Booting with a USB Root Filesystem

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It is possible to boot most EMAC OE systems using a USB thumb drive as the root filesystem and to optionally load a kernel from. This method can be especially useful for updating or recovering the root filesystem when a network connection or a network file server is not available. This page describes the steps required to boot into a root filesystem residing on a USB thumb drive.

Prerequisites

Some prerequisites must be met prior to being able to boot a root filesystem from a USB drive.

USB Thumb Drive

Any blank USB drive. If it is not blank, this process will completely wipe the data that exists on the USB drive.

Root Filesystem

A complete root filesystem for the EMAC OE system to boot from must be stored on the USB drive.

Linux Host Computer

Either a native Linux host or Windows host running a Linux virtual machine.

Configuring the USB Thumb Drive

In a terminal window, start the dmesg log with the follow option to watch for new devices.

developer@ldc:~# dmesg -w

Insert the USB drive and watch for the device to be announced.

[ 2796.940110] scsi host6: usb-storage 1-1.2:1.0
[ 2797.963442] scsi 6:0:0:0: Direct-Access Generic STORAGE DEVICE 0272 PQ: 0 ANSI: 0
[ 2797.963905] sd 6:0:0:0: Attached scsi generic sg4 type 0
[ 2798.269544] sd 6:0:0:0: [sdd] 7774208 512-byte logical blocks: (3.98 GB/3.71 GiB)
[ 2798.271027] sd 6:0:0:0: [sdd] Write Protect is off
[ 2798.271030] sd 6:0:0:0: [sdd] Mode Sense: 0b 00 00 08
[ 2798.272502] sd 6:0:0:0: [sdd] No Caching mode page found
[ 2798.272508] sd 6:0:0:0: [sdd] Assuming drive cache: write through
[ 2798.279486] sdd:
[ 2798.283834] sd 6:0:0:0: [sdd] Attached SCSI removable disk



The output of the dmesg command shows that the root device node for the USB drive in this case is sdd and no partitions. Partitions on the drive would be listed as sdd1, sdd2, etc. Inspect the output shown above to see the particular device node on the development PC where the USB drive is mounted. This will be different depending on the configuration of the development PC. The /dev/ prefix will go before the device name, but is not shown in the output of dmesg. The device node will start with sd. The third letter will specify which of these devices is assigned to the USB drive. The number will indicate the partitions, if any. Press Ctrl and 'c' to exit dmesg.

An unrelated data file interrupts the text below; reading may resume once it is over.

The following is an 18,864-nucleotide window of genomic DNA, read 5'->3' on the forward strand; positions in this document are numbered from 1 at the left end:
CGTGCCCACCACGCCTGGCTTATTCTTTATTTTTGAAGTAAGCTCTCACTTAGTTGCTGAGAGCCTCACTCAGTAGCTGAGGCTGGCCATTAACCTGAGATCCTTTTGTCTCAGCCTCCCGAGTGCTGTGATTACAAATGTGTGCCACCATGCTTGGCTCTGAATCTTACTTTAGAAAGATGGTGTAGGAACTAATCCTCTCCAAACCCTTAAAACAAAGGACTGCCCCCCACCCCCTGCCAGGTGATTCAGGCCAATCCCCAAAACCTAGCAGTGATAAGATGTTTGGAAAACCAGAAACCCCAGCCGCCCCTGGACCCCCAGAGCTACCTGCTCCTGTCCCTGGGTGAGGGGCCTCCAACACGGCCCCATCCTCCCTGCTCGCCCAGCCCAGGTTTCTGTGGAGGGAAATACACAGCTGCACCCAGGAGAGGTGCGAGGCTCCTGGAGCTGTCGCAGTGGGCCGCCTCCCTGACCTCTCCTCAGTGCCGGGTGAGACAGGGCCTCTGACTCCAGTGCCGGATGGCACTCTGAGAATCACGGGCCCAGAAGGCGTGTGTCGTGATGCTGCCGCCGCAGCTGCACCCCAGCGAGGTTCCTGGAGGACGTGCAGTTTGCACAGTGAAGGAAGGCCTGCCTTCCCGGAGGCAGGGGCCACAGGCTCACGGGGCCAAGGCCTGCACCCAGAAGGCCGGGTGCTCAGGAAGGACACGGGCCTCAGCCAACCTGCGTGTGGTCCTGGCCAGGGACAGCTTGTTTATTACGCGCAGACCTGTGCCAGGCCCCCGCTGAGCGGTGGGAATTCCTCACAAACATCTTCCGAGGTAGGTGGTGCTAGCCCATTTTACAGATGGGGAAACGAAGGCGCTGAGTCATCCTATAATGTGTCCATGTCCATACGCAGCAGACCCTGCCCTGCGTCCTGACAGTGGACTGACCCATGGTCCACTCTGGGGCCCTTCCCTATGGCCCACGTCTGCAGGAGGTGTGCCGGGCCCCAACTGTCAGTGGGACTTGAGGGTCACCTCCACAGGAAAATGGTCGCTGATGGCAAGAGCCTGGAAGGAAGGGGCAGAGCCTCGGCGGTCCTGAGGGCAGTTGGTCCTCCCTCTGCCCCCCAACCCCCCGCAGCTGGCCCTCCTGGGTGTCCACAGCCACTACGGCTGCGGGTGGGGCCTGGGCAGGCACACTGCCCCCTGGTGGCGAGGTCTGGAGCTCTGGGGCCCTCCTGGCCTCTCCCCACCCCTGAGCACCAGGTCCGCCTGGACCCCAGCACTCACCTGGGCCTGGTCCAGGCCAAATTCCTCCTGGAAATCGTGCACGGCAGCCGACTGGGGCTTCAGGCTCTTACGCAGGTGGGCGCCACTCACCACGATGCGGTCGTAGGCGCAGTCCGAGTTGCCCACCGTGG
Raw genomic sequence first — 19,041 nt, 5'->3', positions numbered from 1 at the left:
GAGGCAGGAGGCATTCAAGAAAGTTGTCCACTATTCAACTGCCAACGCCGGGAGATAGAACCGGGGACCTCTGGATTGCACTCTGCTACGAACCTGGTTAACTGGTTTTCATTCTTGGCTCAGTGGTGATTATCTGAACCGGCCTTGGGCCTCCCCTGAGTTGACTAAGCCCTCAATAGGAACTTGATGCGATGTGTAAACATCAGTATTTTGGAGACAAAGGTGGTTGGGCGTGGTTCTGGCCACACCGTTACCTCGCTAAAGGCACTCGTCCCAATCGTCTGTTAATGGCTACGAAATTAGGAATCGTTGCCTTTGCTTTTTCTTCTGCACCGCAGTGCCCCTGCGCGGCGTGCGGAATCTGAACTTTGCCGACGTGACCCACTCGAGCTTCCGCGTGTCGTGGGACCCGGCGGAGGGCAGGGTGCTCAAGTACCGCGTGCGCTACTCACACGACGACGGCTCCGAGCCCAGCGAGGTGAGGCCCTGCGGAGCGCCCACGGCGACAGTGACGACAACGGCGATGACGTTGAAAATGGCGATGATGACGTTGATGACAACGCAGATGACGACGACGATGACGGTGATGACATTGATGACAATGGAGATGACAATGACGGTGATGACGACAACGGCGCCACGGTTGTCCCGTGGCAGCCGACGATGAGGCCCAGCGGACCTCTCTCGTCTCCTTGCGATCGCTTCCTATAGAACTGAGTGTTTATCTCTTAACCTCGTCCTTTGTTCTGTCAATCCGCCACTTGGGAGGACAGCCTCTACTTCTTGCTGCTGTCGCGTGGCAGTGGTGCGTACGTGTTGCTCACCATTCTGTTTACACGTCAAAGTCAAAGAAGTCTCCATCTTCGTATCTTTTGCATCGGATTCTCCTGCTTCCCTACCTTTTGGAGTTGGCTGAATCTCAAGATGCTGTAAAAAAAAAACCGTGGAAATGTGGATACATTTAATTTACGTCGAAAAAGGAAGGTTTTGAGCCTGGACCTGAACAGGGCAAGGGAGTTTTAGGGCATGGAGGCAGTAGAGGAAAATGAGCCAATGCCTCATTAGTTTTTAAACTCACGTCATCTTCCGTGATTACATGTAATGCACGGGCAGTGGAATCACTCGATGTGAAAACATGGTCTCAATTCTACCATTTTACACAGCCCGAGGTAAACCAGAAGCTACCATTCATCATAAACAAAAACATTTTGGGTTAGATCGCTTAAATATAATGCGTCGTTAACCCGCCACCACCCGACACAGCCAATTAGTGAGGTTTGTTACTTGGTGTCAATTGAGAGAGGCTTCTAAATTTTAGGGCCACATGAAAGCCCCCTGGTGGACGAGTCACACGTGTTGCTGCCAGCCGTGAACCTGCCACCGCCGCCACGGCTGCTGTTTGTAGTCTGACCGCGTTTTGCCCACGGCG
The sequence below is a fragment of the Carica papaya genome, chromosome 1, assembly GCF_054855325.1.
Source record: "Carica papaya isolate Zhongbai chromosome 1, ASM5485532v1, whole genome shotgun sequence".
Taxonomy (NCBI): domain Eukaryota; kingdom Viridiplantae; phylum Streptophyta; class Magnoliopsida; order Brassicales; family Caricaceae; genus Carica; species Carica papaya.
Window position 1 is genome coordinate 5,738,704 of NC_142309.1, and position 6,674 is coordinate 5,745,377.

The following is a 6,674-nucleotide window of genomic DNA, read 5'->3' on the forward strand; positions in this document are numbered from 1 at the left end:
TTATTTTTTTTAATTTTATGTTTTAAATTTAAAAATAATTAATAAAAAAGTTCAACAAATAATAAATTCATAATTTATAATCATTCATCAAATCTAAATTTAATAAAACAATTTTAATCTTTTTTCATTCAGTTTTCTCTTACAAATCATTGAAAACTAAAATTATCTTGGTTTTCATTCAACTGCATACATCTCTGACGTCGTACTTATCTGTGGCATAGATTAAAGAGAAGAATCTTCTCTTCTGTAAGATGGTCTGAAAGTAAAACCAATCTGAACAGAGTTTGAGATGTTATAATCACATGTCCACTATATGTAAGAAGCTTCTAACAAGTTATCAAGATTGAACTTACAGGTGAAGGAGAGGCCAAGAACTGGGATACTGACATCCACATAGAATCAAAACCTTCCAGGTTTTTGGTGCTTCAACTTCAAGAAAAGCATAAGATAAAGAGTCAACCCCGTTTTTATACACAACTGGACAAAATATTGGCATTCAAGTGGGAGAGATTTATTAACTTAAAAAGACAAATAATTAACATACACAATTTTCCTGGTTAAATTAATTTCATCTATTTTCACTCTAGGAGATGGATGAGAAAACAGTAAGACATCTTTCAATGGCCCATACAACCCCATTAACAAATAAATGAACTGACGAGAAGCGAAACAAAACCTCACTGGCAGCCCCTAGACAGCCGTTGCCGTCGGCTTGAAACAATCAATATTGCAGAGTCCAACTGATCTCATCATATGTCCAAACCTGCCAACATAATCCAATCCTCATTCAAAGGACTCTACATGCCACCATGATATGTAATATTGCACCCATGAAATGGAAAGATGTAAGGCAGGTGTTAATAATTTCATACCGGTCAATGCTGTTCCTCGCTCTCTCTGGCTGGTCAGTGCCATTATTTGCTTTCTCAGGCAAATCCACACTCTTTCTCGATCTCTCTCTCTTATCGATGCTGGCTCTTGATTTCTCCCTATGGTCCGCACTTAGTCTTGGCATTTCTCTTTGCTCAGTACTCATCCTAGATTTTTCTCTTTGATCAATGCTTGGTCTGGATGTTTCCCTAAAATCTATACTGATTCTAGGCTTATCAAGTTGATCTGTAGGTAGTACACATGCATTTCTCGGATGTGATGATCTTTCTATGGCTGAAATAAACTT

• At this point, it is wise to double check that device node is actually the USB drive and not a hard drive in the system. Specifying the wrong device node could cause a complete loss of data on a hard drive.

    Continuing with /dev/sdd as the example device node, type the following command:
developer@ldc:~# mount | grep sdd

/dev/sdd on /media/developer/FBF6-1988 type vfat

This shows that the device node, /dev/sdd, is in fact the USB drive. This is because:

  • It is not mounted on one of the standard Linux filesystem mountpoints, such as /, /boot, /usr, or /home.
  • It is mounted in the /media directory, where it is expected. It may alternatively get mounted in /mnt, depending upon the configuration of the Linux distribution in use.

If nothing is returned, then the USB drive did not get automatically mounted. Proceed to the next step.

Use fdisk -l to inspect the device node. Use sudo with fdisk to gain the required root privileges to run fdisk

developer@ldc:~# sudo fdisk -l /dev/sdd
Disk /dev/sdd: 3.7 GiB, 3980394496 bytes, 7774208 sectors Disk model: STORAGE DEVICE Units: sectors of 1 * 512 = 512 bytes Sector size (logical/physical): 512 bytes / 512 bytes I/O size (minimum/optimal): 512 bytes / 512 bytes Disklabel type: dos Disk identifier: 0x4fcf5773

The output of fdisk will also show information about any partitions that may exist on the USB drive. For example, another drive with a single FAT32 formatted partition will look like:

developer@ldc:~# sudo fdisk -l /dev/sdd
Disk /dev/sdd: 3.7 GiB, 3980394496 bytes, 7774208 sectors Disk model: STORAGE DEVICE Units: sectors of 1 * 512 = 512 bytes Sector size (logical/physical): 512 bytes / 512 bytes I/O size (minimum/optimal): 512 bytes / 512 bytes Disklabel type: dos Disk identifier: 0xe6077d37 Device Boot Start End Sectors Size Id Type /dev/sdh1 2048 7774207 7772160 3.7G c W95 FAT32 (LBA)
  • As can be seen from the output of the fdisk -l command above, the disk is 3.7 GB in size, which corresponds with the size of the 4 GB USB drive being used in this example.

Unmount all of the USB drives partitions that were listed from the mount command above.

developer@ldc:~# sudo umount /dev/sdd

If there is a partition listed:

developer@ldc:~# sudo umount /dev/sdd1